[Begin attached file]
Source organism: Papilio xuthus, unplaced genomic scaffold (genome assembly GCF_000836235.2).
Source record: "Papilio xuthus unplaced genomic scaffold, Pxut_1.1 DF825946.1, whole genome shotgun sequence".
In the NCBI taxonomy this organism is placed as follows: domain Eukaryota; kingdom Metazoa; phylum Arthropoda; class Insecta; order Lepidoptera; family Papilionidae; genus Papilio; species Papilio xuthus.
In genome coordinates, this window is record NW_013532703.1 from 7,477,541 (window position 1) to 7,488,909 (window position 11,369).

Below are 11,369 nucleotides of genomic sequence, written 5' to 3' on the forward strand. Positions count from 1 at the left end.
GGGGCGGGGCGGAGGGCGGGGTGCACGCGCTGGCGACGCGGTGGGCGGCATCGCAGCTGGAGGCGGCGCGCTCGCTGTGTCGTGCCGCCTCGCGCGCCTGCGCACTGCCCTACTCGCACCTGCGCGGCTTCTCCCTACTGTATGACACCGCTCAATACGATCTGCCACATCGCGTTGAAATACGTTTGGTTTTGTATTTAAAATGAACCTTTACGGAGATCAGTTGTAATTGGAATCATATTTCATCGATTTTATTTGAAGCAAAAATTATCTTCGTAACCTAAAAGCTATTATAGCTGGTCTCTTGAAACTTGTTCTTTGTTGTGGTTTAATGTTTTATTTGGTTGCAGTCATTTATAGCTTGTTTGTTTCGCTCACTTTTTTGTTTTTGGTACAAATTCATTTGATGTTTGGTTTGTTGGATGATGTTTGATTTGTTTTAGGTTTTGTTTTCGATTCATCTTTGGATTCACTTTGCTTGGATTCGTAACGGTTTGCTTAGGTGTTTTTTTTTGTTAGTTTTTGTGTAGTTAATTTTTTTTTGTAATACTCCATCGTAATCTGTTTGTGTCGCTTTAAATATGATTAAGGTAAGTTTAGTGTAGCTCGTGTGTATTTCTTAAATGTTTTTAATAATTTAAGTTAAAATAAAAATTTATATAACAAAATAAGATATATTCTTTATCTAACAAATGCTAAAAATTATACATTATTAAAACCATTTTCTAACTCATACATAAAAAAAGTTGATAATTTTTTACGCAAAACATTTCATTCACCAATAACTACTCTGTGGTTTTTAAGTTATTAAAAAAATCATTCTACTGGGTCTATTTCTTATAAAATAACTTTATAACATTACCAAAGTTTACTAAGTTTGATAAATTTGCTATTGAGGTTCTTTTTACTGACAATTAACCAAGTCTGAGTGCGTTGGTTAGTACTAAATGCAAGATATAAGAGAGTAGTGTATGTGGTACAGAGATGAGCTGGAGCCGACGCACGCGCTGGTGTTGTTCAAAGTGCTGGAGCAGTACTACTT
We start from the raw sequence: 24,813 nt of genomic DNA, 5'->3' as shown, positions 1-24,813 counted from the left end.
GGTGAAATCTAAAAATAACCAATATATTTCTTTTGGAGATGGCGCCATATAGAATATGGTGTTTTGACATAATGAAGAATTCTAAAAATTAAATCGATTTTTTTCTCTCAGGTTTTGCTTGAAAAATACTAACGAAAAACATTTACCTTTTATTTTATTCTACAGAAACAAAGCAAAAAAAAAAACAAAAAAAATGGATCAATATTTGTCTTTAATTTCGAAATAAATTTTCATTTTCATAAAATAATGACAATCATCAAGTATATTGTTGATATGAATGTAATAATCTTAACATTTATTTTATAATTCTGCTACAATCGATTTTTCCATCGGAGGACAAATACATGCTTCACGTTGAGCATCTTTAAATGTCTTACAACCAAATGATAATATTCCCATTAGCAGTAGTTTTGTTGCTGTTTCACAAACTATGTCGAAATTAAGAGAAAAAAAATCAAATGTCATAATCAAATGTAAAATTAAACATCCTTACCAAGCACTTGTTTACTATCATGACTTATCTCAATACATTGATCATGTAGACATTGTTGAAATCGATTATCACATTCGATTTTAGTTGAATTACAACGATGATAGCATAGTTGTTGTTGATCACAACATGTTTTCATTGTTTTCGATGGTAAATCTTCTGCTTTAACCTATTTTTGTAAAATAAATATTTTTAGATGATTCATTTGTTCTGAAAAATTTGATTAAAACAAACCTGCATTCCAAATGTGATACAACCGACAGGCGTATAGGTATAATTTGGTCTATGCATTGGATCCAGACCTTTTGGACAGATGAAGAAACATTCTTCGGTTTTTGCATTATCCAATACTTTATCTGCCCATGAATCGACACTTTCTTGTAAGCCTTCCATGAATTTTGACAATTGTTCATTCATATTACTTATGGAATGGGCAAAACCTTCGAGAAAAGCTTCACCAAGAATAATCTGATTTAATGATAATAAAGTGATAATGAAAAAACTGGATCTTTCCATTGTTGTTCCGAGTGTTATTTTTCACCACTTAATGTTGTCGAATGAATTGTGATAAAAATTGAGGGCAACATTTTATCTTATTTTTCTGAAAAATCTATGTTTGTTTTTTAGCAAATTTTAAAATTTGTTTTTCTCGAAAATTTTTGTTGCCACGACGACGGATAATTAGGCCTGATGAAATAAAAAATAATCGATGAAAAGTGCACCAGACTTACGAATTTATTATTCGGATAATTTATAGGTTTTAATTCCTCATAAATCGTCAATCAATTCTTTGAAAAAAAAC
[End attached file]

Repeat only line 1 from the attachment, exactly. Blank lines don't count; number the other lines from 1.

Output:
Source organism: Papilio xuthus, unplaced genomic scaffold (genome assembly GCF_000836235.2).